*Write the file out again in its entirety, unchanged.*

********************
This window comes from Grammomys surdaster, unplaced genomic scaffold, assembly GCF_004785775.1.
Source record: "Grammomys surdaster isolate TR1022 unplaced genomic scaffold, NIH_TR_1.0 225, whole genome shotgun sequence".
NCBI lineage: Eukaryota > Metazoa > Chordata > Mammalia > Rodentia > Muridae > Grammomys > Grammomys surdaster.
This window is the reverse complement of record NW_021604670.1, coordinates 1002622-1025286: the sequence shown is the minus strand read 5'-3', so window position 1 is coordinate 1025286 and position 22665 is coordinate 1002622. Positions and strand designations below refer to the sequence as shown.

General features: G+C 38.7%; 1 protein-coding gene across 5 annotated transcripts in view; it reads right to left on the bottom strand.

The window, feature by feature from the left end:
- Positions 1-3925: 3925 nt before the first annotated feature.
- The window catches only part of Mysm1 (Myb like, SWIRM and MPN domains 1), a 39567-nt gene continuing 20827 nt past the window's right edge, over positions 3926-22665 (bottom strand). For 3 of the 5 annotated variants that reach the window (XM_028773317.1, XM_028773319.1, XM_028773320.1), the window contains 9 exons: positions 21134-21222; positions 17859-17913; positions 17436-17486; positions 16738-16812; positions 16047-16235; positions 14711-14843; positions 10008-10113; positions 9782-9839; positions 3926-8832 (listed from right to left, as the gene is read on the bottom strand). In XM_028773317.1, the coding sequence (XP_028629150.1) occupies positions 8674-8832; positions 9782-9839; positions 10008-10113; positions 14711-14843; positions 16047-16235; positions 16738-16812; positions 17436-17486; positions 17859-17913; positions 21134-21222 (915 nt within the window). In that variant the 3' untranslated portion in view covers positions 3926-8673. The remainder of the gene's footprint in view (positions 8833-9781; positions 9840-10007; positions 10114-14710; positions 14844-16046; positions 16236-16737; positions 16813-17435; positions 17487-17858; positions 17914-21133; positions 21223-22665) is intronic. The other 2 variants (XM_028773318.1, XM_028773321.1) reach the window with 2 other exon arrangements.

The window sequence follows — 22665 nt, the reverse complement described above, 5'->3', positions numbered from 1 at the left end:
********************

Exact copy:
This window comes from Grammomys surdaster, unplaced genomic scaffold, assembly GCF_004785775.1.
Source record: "Grammomys surdaster isolate TR1022 unplaced genomic scaffold, NIH_TR_1.0 225, whole genome shotgun sequence".
NCBI lineage: Eukaryota > Metazoa > Chordata > Mammalia > Rodentia > Muridae > Grammomys > Grammomys surdaster.
This window is the reverse complement of record NW_021604670.1, coordinates 1002622-1025286: the sequence shown is the minus strand read 5'-3', so window position 1 is coordinate 1025286 and position 22665 is coordinate 1002622. Positions and strand designations below refer to the sequence as shown.

General features: G+C 38.7%; 1 protein-coding gene across 5 annotated transcripts in view; it reads right to left on the bottom strand.

The window, feature by feature from the left end:
- Positions 1-3925: 3925 nt before the first annotated feature.
- The window catches only part of Mysm1 (Myb like, SWIRM and MPN domains 1), a 39567-nt gene continuing 20827 nt past the window's right edge, over positions 3926-22665 (bottom strand). For 3 of the 5 annotated variants that reach the window (XM_028773317.1, XM_028773319.1, XM_028773320.1), the window contains 9 exons: positions 21134-21222; positions 17859-17913; positions 17436-17486; positions 16738-16812; positions 16047-16235; positions 14711-14843; positions 10008-10113; positions 9782-9839; positions 3926-8832 (listed from right to left, as the gene is read on the bottom strand). In XM_028773317.1, the coding sequence (XP_028629150.1) occupies positions 8674-8832; positions 9782-9839; positions 10008-10113; positions 14711-14843; positions 16047-16235; positions 16738-16812; positions 17436-17486; positions 17859-17913; positions 21134-21222 (915 nt within the window). In that variant the 3' untranslated portion in view covers positions 3926-8673. The remainder of the gene's footprint in view (positions 8833-9781; positions 9840-10007; positions 10114-14710; positions 14844-16046; positions 16236-16737; positions 16813-17435; positions 17487-17858; positions 17914-21133; positions 21223-22665) is intronic. The other 2 variants (XM_028773318.1, XM_028773321.1) reach the window with 2 other exon arrangements.

The window sequence follows — 22665 nt, the reverse complement described above, 5'->3', positions numbered from 1 at the left end: